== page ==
The falling prices of photovoltaic (PV) panels are resulting in more installations, and one of the largest PV projects in the U.S. is in Kannapolis, N.C., at SHOE SHOW INC.'s distribution center.
Founded in 1960, SHOE SHOW is the largest independent shoe retailer in the country. During the past 50 years, the company has continued to grow with stores named SHOE SHOW,® SHOE DEPT.® and Burlington Shoes. Currently, SHOE SHOW has 1,123 locations in 37 states. The company focuses on providing quality products, service and value. It has maintained its formula for success through technological advances and operating efficiencies, such as a standard shoe design and an efficient distribution center, and has become a pioneer in developing sustainable procedures in-house and in its stores.
On solid footing
Demonstrating its commitment to environmental sustainability, SHOE SHOW recently installed a 5.2-megawatt (MW) PV array atop its distribution center and corporate office. Before it invested $22 million in PV panels, SHOE SHOW wanted to be sure the existing roof system was sufficient for the PV installation and approached HydroStop, Charleston, S.C., a brand of Quest Construction Products, Charleston, about the project. One-third of the 1 million-square-foot roof system already had PV panels installed over the existing 8-year-old TPO membrane. The remaining two-thirds had a 12-year-old TPO membrane.
Chosen for its sustainability and ease of future recoating around PV panel pedestals, HydroStop's PremiumCoat® System was installed over the existing TPO membrane. Using this system saved an expensive tear-off process and kept about 500,000 square feet of TPO roof membrane out of the local landfill.
A 20-person crew began work on the far edge of the roof system and worked its way toward the scaffolding. This way, installation of the PV panels could begin before the coating system installation was completed. A golf cart and trailer were used to shuttle supplies from one end of the roof to the other. To avoid unintentionally sealing themore than 100 fire hatches shut, blue painter's tape was applied before the product, which resulted in a clean, crisp edge. Workers wore long-sleeved shirts and hats to prevent sun damage, and tents and water stations were set up to provide relief from the sun. SHOE SHOW was so impressed with the PremiumCoat System, it used it on its 87,000-square-foot service center, as well.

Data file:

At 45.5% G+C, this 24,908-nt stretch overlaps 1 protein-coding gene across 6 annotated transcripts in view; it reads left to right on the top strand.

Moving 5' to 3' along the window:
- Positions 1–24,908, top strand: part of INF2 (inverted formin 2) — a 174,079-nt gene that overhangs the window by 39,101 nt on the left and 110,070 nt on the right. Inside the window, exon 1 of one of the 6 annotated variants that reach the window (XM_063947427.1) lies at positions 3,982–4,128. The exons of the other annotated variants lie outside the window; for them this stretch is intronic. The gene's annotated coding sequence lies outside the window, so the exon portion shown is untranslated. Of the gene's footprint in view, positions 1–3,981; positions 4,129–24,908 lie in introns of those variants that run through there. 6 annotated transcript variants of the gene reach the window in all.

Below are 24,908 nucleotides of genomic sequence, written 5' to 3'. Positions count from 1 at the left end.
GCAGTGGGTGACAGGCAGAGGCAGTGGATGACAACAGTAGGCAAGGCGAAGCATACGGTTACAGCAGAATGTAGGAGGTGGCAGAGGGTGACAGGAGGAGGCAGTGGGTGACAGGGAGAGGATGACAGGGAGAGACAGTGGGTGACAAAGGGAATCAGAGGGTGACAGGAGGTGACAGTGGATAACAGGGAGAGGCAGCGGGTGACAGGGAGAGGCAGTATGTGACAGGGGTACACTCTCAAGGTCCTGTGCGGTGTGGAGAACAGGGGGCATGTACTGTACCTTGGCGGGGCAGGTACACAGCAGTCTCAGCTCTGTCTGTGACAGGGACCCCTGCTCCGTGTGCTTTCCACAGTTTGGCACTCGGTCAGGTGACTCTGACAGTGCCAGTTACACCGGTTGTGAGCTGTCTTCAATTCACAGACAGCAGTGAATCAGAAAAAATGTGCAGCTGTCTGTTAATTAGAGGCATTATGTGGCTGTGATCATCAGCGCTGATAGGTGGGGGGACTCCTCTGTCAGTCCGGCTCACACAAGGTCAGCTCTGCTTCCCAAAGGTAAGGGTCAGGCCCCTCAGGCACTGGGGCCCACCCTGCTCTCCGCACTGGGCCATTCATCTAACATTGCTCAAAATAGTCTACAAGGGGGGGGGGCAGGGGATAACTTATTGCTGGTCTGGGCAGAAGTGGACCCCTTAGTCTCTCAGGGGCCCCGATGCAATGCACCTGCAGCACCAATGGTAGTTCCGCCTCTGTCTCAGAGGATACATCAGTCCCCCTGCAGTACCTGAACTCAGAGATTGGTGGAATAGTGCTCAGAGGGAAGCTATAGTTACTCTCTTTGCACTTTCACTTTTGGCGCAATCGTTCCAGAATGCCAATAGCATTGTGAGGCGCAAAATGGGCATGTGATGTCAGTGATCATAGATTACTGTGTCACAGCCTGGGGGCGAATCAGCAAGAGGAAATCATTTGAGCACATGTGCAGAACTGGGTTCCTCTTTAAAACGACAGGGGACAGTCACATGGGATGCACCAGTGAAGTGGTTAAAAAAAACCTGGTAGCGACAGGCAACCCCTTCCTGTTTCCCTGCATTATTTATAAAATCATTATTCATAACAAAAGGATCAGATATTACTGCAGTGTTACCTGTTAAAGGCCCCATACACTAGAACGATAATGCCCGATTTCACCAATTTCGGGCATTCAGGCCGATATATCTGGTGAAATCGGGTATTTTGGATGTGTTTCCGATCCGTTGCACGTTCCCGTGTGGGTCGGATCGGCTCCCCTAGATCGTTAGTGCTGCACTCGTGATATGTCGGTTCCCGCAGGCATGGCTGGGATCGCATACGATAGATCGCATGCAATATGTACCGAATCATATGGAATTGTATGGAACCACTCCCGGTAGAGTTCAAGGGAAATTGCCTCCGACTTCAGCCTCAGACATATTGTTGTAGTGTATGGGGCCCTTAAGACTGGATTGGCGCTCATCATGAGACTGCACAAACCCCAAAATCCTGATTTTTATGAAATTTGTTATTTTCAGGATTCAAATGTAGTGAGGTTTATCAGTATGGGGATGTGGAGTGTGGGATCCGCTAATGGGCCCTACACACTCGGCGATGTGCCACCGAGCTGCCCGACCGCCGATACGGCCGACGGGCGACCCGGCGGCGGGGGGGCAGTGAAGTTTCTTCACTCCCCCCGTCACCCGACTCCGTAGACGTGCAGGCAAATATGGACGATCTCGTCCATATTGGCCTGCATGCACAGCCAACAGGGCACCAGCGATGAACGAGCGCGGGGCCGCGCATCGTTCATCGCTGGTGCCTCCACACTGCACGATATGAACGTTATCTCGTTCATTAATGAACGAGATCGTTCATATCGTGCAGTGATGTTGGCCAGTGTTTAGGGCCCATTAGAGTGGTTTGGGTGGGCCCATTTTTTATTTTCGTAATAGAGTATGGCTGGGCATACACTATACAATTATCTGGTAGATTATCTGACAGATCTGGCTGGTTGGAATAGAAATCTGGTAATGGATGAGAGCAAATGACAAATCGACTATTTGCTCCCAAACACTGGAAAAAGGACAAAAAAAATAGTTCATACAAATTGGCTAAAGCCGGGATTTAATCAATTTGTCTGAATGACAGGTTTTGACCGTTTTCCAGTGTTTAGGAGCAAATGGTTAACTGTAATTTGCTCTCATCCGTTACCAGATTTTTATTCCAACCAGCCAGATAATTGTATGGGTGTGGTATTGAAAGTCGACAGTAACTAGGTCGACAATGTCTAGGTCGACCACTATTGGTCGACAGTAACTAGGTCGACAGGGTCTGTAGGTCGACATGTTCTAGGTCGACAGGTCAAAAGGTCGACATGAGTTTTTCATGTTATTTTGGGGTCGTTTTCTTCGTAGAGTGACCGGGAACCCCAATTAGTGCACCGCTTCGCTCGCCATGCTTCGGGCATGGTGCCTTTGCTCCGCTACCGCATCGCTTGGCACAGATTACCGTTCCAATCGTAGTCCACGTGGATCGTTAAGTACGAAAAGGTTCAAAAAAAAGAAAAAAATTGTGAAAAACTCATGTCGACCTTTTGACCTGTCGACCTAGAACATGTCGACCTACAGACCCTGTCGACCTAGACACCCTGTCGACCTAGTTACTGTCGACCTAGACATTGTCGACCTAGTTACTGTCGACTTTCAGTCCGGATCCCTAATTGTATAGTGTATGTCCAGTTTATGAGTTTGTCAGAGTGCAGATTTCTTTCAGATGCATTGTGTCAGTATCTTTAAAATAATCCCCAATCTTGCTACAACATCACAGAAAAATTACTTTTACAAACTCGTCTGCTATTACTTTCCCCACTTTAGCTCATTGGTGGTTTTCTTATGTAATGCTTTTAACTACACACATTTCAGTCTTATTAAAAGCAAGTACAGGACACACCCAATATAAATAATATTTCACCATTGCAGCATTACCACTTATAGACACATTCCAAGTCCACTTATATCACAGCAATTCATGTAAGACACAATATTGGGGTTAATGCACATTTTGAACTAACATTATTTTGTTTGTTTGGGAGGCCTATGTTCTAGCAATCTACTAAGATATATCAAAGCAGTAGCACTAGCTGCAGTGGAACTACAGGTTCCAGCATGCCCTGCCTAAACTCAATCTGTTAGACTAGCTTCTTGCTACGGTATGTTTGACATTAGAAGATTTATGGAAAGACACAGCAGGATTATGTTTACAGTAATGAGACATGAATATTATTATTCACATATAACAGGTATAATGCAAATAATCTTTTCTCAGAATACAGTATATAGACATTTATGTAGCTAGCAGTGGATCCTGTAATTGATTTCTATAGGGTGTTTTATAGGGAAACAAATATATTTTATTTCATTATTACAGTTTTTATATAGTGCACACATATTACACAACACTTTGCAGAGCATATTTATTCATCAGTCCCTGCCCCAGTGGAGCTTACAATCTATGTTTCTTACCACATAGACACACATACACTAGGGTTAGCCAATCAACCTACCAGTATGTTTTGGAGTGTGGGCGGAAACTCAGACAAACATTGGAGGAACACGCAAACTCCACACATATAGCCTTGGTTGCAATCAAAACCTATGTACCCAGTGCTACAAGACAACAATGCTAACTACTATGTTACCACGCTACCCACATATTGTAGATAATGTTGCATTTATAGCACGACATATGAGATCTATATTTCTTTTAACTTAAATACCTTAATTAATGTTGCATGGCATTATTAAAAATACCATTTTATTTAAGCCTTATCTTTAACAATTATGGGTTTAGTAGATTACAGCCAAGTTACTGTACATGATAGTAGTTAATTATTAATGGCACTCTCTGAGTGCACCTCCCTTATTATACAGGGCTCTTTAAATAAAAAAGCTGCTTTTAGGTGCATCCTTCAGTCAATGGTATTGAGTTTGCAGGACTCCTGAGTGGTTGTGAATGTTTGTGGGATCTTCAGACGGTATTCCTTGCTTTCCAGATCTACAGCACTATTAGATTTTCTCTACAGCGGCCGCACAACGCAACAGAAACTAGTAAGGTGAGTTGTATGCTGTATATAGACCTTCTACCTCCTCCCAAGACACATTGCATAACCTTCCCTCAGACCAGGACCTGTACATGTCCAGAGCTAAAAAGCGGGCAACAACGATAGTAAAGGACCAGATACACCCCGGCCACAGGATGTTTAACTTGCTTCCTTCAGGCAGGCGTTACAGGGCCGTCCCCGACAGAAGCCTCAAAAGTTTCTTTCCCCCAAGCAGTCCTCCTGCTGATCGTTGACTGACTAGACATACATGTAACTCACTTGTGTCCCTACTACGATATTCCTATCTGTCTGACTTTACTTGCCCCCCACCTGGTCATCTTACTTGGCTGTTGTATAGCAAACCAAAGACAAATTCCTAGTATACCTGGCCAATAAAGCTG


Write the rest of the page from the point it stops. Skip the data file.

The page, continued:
Walking the walk
About 18,000 280-watt BP Solar panels installed by SunEnergy1, Mooresville, N.C., then were mounted to the roof using a PanelClaw® Grizzly Bear® racking system, creating a 23-acre array of PV panels.
"It's the largest crystalline panel solar rooftop in the U.S.," says Kenny Habul, chief executive officer of SunEnergy1. "If this power were used only for this building, it would just about equal the building's needs."
SHOE SHOW has a power purchase agreement with Duke Energy Corp., Charlotte, N.C., to sell power back on the grid at 7 to 8 cents per kilowatt-hour (kWh). The panels are expected to produce about 7 million kWh in one year, enough to power 650 homes and offset 10,271,000 pounds of carbon dioxide annually that would be produced by generating this amount of power in a coal-burning electric plant.
The 5.2-MW system is just one example of the record number of PV installations in the U.S., according to U.S. Solar Market Insight™ report, a collaboration between the Solar Energy Industries Association® and GTM Research, Boston. Nationwide PV panel systems have more than doubled, with more than 1,800 MW of capacity in 2011 compared with 2010.
The green path
According to Habul, growth in PV installations is, in part, because of people like Robert Tucker, SHOE SHOW's president, who want to be environmentally responsible and take advantage of tax incentives. Currently, North Carolina offers a 35 percent tax credit for renewable energy systems constructed on residential and commercial buildings that is set to expire in 2015.
"We're building a couple of new stores, and we're considering putting solar on them, too," Tucker says.
Investing in solar technology took away from his main objective of selling shoes, but the benefits outweigh the negatives. Tucker says installing the solar array ultimately was a business move, but he's glad it will help the environment.
"It's part of business, and if it works, it works," Tucker says. "But now I ask: ‘How much energy is it producing?'"
Work began June 15, 2011, and was completed on time Nov. 10, 2011, without incident.
"SHOE SHOW now has a sustainable roof system on its facility that can be maintained but will never need to be removed," says Kim Bistromowitz, marketing coordinator for Quest Construction Products. "Talk about truly eco-friendly!"
Chrystine Elle Hanus is Professional Roofing's associate editor and NRCA's director of communications.
Project name: SHOE SHOW INC.'s distribution center
Project location: Kannapolis, N.C.
Project duration: June 2011–November 2011
Roof system types: HydroStop PremiumCoat System; Photovoltaic
Roofing contractor: SunEnergy1, Mooresville, N.C.
Product manufacturers: BP Solar, Madrid; HydroStop, Charleston, S.C., a brand of Quest Construction Products, Charleston; PanelClaw, North Andover, Mass.